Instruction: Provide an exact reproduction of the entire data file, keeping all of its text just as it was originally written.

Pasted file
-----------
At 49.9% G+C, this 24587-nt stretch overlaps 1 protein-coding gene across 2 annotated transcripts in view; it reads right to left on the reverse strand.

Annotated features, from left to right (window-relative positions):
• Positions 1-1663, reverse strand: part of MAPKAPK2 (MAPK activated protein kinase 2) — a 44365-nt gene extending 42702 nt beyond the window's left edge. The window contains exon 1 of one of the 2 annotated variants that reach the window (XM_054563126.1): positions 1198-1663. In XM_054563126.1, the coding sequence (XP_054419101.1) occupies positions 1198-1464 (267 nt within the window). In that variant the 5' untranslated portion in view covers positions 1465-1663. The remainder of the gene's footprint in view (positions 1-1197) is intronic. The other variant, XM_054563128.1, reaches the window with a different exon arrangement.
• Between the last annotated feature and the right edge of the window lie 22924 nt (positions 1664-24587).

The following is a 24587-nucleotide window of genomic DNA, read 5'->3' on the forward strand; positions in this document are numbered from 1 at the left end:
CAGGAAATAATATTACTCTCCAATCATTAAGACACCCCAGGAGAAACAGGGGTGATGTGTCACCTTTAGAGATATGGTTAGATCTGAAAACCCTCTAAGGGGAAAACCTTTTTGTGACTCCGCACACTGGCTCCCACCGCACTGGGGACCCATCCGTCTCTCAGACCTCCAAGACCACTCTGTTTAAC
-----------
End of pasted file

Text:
At 49.9% G+C, this 24587-nt stretch overlaps 1 protein-coding gene across 2 annotated transcripts in view; it reads right to left on the reverse strand.

Annotated features, from left to right (window-relative positions):
• Positions 1-1663, reverse strand: part of MAPKAPK2 (MAPK activated protein kinase 2) — a 44365-nt gene extending 42702 nt beyond the window's left edge. The window contains exon 1 of one of the 2 annotated variants that reach the window (XM_054563126.1): positions 1198-1663. In XM_054563126.1, the coding sequence (XP_054419101.1) occupies positions 1198-1464 (267 nt within the window). In that variant the 5' untranslated portion in view covers positions 1465-1663. The remainder of the gene's footprint in view (positions 1-1197) is intronic. The other variant, XM_054563128.1, reaches the window with a different exon arrangement.
• Between the last annotated feature and the right edge of the window lie 22924 nt (positions 1664-24587).

The following is a 24587-nucleotide window of genomic DNA, read 5'->3' on the forward strand; positions in this document are numbered from 1 at the left end:
CAGGAAATAATATTACTCTCCAATCATTAAGACACCCCAGGAGAAACAGGGGTGATGTGTCACCTTTAGAGATATGGTTAGATCTGAAAACCCTCTAAGGGGAAAACCTTTTTGTGACTCCGCACACTGGCTCCCACCGCACTGGGGACCCATCCGTCTCTCAGACCTCCAAGACCACTCTGTTTAAC